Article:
nature domes port macquarie
Photo: Nature Domes

You’ll need to be self-sufficient during your stay at the Domes, bringing your own food. Support local businesses and stock up in the town of Wauchope on your drive-in (and grab some pastries and coffee at Baked Culture while you’re at it). There’s a stovetop, fridge (stocked as per a mini bar), BBQs, lanterns and mozzie coils, and you can even order DIY S’More packs for fireside fun. The interiors of the Domes have a cosy, stylish fit-out, with a modern bathroom (and a proper flushing toilet—none of that drop bush toilet stuff). As there’s no mobile reception, pack a good book or make the most of treasures that lie waiting to be discovered at every turn: a bed chest full of board games, a cupboard crammed with retro DVDs, a stargazing telescope (the skies are ablaze come night time). Many of these activities are ideal for couples, but there’s plenty on offer for solo travellers, such as yoga mats, locally-made face masks and bath bombs for hot tub soaks. 

It’s these thoughtful human touches that reinforce the benefit of making a responsible travel choice by booking local and giving your money to a tourism operator in the Greater Port Macquarie Region, such as Tom’s Creek Nature Domes. The owners are still working on the property following the setbacks of COVID-19, and flooding in the region —a new series of Domes designed with families and groups in mind is under construction, along with an open-air, barn-style dining hall and garden stage. Once ready, the venue will be ideal for wedding celebrations, with wedding parties able to book out the property. They’ve already got one couple—who honeymooned at the Domes—ready and waiting. Just need to train up the llamas for ring-bearer duties!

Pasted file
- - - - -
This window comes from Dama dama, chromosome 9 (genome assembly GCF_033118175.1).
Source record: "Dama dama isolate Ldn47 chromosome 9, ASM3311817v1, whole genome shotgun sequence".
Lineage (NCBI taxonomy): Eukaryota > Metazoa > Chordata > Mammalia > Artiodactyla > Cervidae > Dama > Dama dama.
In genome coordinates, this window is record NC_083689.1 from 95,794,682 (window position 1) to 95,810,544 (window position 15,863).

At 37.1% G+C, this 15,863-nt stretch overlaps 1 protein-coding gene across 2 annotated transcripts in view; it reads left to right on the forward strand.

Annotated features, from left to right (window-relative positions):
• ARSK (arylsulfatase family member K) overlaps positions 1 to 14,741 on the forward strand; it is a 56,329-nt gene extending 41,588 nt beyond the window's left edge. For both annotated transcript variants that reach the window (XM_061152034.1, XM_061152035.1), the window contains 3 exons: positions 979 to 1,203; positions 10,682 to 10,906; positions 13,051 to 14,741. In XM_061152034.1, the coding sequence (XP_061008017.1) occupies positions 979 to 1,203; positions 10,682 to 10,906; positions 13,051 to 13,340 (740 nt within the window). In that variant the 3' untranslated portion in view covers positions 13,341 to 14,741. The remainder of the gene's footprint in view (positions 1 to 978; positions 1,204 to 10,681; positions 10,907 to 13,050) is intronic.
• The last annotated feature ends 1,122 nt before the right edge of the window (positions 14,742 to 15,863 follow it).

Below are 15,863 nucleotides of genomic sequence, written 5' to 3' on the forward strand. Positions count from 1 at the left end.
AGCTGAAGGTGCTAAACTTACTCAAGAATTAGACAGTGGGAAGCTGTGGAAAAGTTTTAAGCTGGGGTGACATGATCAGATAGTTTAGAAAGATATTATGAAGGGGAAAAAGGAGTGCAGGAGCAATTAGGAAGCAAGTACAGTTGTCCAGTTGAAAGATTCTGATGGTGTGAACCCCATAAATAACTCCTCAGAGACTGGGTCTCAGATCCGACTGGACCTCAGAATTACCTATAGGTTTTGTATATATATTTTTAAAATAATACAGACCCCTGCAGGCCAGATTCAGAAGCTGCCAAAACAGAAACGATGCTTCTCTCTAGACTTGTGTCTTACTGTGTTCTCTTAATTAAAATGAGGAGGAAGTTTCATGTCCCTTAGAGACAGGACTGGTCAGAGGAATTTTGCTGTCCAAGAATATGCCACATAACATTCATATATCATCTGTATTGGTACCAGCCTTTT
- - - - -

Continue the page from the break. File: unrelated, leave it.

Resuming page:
An abundance of favourite moments come to mind from my two-night stay at Tom’s Creek: sipping champagne and gourmet picnicking at the top of a hill on a giant swing under a tree, with a bird’s eye view of the entire property (the ‘Mountain Top picnic’ is a must-do activity add on during your stay), lying on a deckchair at night wrapped in a blanket gazing up at starry constellations and eating hot melted marshmallows, to revelling in the joys of travellers before me, scrawled on notes in a jar of wishes left by the telescope (you’re encouraged to write your own to add to the jar). But I’ll leave you with a gratitude journal entry I made while staying there. I will preface this by saying that I don’t actually keep a gratitude journal, but Tom’s Creek Nature Domes is just the kind of place that makes you want to start one. And so, waking up on my second morning at Tom’s —lacking any 4G bars to facilitate my bad habit of a morning Instagram scroll—I finally opened up a notebook and made my first journal entry:

‘I am grateful to wake up after a deep sleep and breathe in the biggest breaths of this clean air, purified by nature and scented with eucalyptus and rain. I am grateful for this steaming hot coffee brewed on a fire. I feel accomplished at having made myself. I am grateful for the skittish sheep that made me laugh as I enjoyed a long nature walk at dawn and the animated billy goats and friendly llamas overlooking my shoulder as I write this: agreeable company for any solo traveller. I’m grateful for total peace, absolute stillness.” 

Off-grid holiday status: unlocked.

Where: Tom’s Creek Nature Domes, Port Macquarie, 2001 Toms Creek Rd
Price: $450 per night, book at the Natura Domes website.